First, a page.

THE BLUE ISLAND OF CAPRI
Twenty miles from Naples, rising abruptly out
of the azure gulf, is the little island of Capri, its shape something
like a gigantic hour glass. It seems to exercise a peculiar fascination
on all visitors to Naples, and few can withstand the temptation
of braving the not always pacific Bay of Naples, in order to visit
the island which has inspired so many writers.
The special feature of the Capri climate is the
softness and mildness of the atmosphere. Without being actually
relaxing, it is not so stimulating as the Riviera climate. It
is also very equable, and there is no unwholesome chill at sunset,
as in the former place, or even at Naples, only twenty miles off.
Capri is still drawing throngs of visitors. The
island is packed with daytrippers throughout the summer, so be
warned: If you're looking for tranquility, come in the spring
or fall (or in winter, if you don't mind visiting a tourist paradise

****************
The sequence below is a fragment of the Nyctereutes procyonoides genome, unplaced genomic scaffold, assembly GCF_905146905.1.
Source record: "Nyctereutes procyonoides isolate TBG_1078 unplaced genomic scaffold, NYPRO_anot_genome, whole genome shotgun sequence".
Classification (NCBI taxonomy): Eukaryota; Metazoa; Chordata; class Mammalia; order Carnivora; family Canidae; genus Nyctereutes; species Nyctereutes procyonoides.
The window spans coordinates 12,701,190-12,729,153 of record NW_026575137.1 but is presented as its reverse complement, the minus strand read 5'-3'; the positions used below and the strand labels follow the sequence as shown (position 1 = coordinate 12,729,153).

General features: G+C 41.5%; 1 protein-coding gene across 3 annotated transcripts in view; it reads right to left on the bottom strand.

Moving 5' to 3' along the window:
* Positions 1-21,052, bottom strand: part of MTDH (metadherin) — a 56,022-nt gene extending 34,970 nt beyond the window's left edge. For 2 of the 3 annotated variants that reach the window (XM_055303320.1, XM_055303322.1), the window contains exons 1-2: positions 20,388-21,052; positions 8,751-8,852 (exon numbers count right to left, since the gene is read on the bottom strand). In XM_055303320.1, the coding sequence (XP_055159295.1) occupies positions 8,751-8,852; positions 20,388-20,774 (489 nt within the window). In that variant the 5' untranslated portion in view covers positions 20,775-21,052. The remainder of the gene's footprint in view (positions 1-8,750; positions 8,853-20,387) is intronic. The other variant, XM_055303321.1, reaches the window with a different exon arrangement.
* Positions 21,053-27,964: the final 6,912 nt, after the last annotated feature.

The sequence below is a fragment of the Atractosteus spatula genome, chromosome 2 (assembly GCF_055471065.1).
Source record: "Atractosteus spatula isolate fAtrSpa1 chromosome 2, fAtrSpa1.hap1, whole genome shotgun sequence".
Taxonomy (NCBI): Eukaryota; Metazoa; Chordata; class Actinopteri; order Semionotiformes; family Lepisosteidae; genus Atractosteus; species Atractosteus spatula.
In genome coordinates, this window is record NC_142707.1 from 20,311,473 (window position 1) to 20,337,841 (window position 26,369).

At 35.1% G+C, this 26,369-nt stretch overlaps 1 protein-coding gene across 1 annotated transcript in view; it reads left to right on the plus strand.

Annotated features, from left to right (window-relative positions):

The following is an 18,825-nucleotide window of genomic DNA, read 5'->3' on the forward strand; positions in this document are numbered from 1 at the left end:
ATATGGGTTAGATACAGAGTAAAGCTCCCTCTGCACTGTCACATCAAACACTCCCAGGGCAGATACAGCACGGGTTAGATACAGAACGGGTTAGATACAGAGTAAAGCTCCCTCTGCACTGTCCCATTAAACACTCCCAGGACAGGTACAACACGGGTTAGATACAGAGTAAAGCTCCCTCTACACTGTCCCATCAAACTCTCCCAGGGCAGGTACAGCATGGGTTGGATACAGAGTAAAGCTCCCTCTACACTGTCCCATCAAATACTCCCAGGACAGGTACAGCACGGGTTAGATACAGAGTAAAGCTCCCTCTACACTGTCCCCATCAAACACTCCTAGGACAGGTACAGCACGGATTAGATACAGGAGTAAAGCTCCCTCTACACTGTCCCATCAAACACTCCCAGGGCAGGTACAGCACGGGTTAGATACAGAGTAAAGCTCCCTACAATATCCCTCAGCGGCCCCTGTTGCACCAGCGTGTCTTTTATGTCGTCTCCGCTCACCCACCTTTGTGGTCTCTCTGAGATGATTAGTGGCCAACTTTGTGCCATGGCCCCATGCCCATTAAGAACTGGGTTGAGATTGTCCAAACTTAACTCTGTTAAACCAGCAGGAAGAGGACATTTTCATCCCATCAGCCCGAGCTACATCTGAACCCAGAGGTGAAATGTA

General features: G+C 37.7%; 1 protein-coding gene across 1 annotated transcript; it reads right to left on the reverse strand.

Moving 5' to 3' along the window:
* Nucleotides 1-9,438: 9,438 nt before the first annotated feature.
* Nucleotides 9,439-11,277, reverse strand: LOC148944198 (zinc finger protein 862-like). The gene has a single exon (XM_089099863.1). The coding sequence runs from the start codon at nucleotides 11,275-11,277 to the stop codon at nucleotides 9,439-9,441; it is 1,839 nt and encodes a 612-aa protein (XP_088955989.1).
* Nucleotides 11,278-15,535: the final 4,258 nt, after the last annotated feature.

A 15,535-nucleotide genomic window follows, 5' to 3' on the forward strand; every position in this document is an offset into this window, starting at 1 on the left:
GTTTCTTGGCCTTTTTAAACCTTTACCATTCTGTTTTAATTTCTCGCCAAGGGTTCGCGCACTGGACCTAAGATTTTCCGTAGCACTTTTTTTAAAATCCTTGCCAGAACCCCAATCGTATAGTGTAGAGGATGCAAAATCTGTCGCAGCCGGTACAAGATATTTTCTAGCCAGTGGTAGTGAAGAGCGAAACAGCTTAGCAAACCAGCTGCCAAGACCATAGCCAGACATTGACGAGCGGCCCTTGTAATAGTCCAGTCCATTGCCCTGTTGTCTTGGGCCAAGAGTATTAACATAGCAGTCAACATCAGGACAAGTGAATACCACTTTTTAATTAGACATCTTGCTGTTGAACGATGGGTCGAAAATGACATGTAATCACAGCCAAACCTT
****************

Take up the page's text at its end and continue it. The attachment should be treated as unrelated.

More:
when many of the hotels are closed).
Capri's natural and manmade attractions are indisputable. The
island abounds in hills, cliffs, olive groves, vineyards, and
garden terraces overlooking the blue water of the Mediterranean.
Naples and Vesuvius loom in the distance, with white ferries and
hydrofoils zigzagging across the bay. Paths and steps offer countless
opportunities to explore the island on foot, while churches, historic
villas, and a ruin or two offer sightseeing opportunities for
the ambitious tourist.
Capri has two main villages:
Capri town, in the eastern half of the island. A funicular ascends
to the town center from the port of Marina Grande, where the ferries
and hydrofoils arrive. Anacapri, a steep climb uphill from Capri
by bus or taxi. Anacapri is at an elevation of 980 feet (299m)
and is less overtly upscale than its livelier sister city. It's
said to be popular with gays of a literary bent.
Because the island is only about 3 miles (2 km) long by a mile
(1.6 km) wide, it's easy to explore on foot and with the inexpensive
minibuses that connect the various residential areas and sights.
Don't bother bringing a car unless you're loaded with luggage
or have a fear of pierside parking lots on the mainland - especially
in high season, when the ferries are likely to be mobbed.